What is playing out here is something new on the Left: A group galvanized into existence by the internet has hundreds of thousands of people who really feel like members of something tangible. People who never fully understood they were a “member” of, say, MoveOn just because they got its emails now feel a visceral sense of ownership of their local group. Months and months of meeting face-to-face is producing a shared sensibility and a degree of assertiveness that is, in my opinion, new in the ecosystem since the rise of digital activism. Meanwhile, that same group has a national center that, understandably, has been trying to consolidate itself as the actual hub of something it inspired but never really controlled. 



Not every national resistance group has attempted to centralize resources since the Trump election. Sister District was founded at the same time as Indivisible, with the aim of channeling volunteers from safe Democratic districts to swing seats in state legislative races. They have focused on building local teams, in part because their own internal research has found that belonging to a larger unit, where people invest in taking the time to get to know one another, dramatically increases a volunteer’s willingness to take on more responsibilities. Sister District has also committed to building long-term connections between sister groups, so volunteers aren’t just parachuting in to knock on doors at the last minute in a random place every two years, but increasing knowledge and trust with their local partners. 


Color of Change, the nation’s biggest online advocacy organization for black Americans, has also started to concentrate on long-term local relationships. After years of primarily treating the 1.7 million activists on the group’s list as people to mobilize for petition-based pressure campaigns, in 2017 it began inviting members as well as newcomers to brunches or cookouts, where the only issue they asked them to tackle was how to increase “black joy.” So far, more than 40,000 people have participated. Enabling people to meet has allowed members to forge a sense of political community based on sharing sometimes intimate experiences. The group’s chief of campaigns, Arisha Hatch, described to me a young woman who attended a brunch in Texas, not long after her mother passed away. She regretted that she never learned to cook her recipes. The women at that table, Hatch says, “formed a group and started to get together monthly to do cooking classes.” Relationship-building doesn’t detract from tangible activism; all of the issues that Color of Change exists to confront come up very naturally when these local groups sit down to share a meal together.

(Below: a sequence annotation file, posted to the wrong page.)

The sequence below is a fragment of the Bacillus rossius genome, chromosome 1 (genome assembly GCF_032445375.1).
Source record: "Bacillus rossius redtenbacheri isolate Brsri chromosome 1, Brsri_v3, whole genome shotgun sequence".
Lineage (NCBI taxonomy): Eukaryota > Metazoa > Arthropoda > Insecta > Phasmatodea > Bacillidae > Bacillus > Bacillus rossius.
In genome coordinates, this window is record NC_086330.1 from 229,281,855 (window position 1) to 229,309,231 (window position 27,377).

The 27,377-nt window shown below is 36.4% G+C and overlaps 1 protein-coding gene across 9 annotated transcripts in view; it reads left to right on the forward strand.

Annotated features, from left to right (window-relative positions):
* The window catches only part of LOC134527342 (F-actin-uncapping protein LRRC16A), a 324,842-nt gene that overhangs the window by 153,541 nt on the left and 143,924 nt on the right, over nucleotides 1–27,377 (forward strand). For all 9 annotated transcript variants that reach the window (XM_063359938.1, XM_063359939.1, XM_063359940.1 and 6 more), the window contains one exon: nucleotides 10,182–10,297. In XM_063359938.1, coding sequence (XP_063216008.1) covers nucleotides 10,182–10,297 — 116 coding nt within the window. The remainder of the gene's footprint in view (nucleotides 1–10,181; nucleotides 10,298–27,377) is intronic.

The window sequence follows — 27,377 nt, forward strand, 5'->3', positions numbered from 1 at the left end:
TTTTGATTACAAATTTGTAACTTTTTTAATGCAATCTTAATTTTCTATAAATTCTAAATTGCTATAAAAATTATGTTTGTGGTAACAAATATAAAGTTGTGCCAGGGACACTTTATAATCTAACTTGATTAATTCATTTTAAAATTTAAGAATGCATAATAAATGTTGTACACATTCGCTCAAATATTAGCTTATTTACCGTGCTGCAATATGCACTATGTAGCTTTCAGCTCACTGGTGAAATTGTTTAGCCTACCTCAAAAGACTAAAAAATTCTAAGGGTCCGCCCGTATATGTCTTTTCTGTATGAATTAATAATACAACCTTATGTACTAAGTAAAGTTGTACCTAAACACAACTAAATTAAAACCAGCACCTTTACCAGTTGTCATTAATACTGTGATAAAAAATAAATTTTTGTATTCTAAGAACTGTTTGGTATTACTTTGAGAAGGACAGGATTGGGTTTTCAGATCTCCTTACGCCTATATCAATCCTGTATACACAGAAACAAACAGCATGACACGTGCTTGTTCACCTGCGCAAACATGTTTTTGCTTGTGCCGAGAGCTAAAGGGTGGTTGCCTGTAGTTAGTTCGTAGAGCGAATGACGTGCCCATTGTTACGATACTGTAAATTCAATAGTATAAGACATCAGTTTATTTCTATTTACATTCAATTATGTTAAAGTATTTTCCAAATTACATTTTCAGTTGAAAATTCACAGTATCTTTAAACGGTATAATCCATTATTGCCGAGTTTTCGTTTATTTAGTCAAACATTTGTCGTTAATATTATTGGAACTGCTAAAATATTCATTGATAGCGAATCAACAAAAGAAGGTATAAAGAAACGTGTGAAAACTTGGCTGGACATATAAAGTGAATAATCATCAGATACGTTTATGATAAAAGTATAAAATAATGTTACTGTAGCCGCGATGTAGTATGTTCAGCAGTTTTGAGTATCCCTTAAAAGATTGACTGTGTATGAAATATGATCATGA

What all of this comes down to is a maturing understanding of what the internet is good for, and the rising awareness of grassroots Democrats that the big, email-based groups alone aren’t necessarily working in their best interests. This is not to say that we shouldn’t ever use the internet to organize rapidly. Marches and other mass actions matter, because, as Fisher shows, they can be the beginning of new identities. But organizing in place is more effective and longer-lasting than building a big list optimized for a few more clicks.


Like the coal miners and gay activists trying to survive in Margaret Thatcher’s Britain, grassroots Democrats are largely on their own. All the more reason to learn again what past generations of organizers have always known: Solidarity is powerful, but there are no shortcuts to forging it. 


* An earlier version of this article stated that Indivisible National raised more than $23 million. The figure of $23 million refers to their support and revenue for 2018.